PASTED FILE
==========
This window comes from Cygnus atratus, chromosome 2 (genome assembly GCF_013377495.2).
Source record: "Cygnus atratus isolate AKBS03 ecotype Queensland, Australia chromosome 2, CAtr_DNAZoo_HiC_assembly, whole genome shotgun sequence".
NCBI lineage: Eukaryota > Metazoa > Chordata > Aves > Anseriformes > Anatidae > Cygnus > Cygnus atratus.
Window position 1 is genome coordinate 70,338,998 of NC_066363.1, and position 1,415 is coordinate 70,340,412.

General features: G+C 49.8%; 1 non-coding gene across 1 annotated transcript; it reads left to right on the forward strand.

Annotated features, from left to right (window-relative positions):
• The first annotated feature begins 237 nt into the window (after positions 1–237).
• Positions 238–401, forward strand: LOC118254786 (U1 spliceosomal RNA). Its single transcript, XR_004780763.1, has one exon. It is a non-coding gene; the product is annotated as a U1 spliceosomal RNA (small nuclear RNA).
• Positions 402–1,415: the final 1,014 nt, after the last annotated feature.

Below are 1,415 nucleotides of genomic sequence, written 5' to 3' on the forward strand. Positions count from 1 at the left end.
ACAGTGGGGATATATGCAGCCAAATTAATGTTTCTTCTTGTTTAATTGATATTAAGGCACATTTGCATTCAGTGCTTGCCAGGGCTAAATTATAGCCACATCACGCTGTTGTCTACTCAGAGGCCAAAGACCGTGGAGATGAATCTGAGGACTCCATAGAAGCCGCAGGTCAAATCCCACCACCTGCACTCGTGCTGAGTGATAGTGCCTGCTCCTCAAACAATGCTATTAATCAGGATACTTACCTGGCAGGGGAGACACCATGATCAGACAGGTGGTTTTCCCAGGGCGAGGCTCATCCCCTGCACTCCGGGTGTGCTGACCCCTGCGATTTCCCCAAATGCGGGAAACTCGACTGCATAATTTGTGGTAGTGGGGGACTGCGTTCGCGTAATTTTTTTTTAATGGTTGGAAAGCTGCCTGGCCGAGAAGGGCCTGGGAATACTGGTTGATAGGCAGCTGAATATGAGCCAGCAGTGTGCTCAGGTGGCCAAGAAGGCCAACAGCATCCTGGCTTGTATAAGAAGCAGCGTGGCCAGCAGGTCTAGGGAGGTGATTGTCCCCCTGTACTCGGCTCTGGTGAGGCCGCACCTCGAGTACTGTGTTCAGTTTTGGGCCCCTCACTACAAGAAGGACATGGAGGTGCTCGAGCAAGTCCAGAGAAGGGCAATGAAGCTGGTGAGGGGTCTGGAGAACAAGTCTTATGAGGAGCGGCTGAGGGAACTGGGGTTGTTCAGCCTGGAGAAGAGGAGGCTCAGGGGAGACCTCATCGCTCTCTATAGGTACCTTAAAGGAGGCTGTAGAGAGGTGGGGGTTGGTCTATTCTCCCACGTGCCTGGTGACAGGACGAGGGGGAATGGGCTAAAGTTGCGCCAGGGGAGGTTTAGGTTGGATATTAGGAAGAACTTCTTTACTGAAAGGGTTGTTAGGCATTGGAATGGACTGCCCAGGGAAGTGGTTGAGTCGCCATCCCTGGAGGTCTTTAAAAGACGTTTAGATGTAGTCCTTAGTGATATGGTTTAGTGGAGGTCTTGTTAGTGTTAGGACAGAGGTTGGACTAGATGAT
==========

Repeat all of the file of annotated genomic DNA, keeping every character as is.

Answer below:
This window comes from Cygnus atratus, chromosome 2 (genome assembly GCF_013377495.2).
Source record: "Cygnus atratus isolate AKBS03 ecotype Queensland, Australia chromosome 2, CAtr_DNAZoo_HiC_assembly, whole genome shotgun sequence".
NCBI lineage: Eukaryota > Metazoa > Chordata > Aves > Anseriformes > Anatidae > Cygnus > Cygnus atratus.
Window position 1 is genome coordinate 70,338,998 of NC_066363.1, and position 1,415 is coordinate 70,340,412.

General features: G+C 49.8%; 1 non-coding gene across 1 annotated transcript; it reads left to right on the forward strand.

Annotated features, from left to right (window-relative positions):
• The first annotated feature begins 237 nt into the window (after positions 1–237).
• Positions 238–401, forward strand: LOC118254786 (U1 spliceosomal RNA). Its single transcript, XR_004780763.1, has one exon. It is a non-coding gene; the product is annotated as a U1 spliceosomal RNA (small nuclear RNA).
• Positions 402–1,415: the final 1,014 nt, after the last annotated feature.

Below are 1,415 nucleotides of genomic sequence, written 5' to 3' on the forward strand. Positions count from 1 at the left end.
ACAGTGGGGATATATGCAGCCAAATTAATGTTTCTTCTTGTTTAATTGATATTAAGGCACATTTGCATTCAGTGCTTGCCAGGGCTAAATTATAGCCACATCACGCTGTTGTCTACTCAGAGGCCAAAGACCGTGGAGATGAATCTGAGGACTCCATAGAAGCCGCAGGTCAAATCCCACCACCTGCACTCGTGCTGAGTGATAGTGCCTGCTCCTCAAACAATGCTATTAATCAGGATACTTACCTGGCAGGGGAGACACCATGATCAGACAGGTGGTTTTCCCAGGGCGAGGCTCATCCCCTGCACTCCGGGTGTGCTGACCCCTGCGATTTCCCCAAATGCGGGAAACTCGACTGCATAATTTGTGGTAGTGGGGGACTGCGTTCGCGTAATTTTTTTTTAATGGTTGGAAAGCTGCCTGGCCGAGAAGGGCCTGGGAATACTGGTTGATAGGCAGCTGAATATGAGCCAGCAGTGTGCTCAGGTGGCCAAGAAGGCCAACAGCATCCTGGCTTGTATAAGAAGCAGCGTGGCCAGCAGGTCTAGGGAGGTGATTGTCCCCCTGTACTCGGCTCTGGTGAGGCCGCACCTCGAGTACTGTGTTCAGTTTTGGGCCCCTCACTACAAGAAGGACATGGAGGTGCTCGAGCAAGTCCAGAGAAGGGCAATGAAGCTGGTGAGGGGTCTGGAGAACAAGTCTTATGAGGAGCGGCTGAGGGAACTGGGGTTGTTCAGCCTGGAGAAGAGGAGGCTCAGGGGAGACCTCATCGCTCTCTATAGGTACCTTAAAGGAGGCTGTAGAGAGGTGGGGGTTGGTCTATTCTCCCACGTGCCTGGTGACAGGACGAGGGGGAATGGGCTAAAGTTGCGCCAGGGGAGGTTTAGGTTGGATATTAGGAAGAACTTCTTTACTGAAAGGGTTGTTAGGCATTGGAATGGACTGCCCAGGGAAGTGGTTGAGTCGCCATCCCTGGAGGTCTTTAAAAGACGTTTAGATGTAGTCCTTAGTGATATGGTTTAGTGGAGGTCTTGTTAGTGTTAGGACAGAGGTTGGACTAGATGAT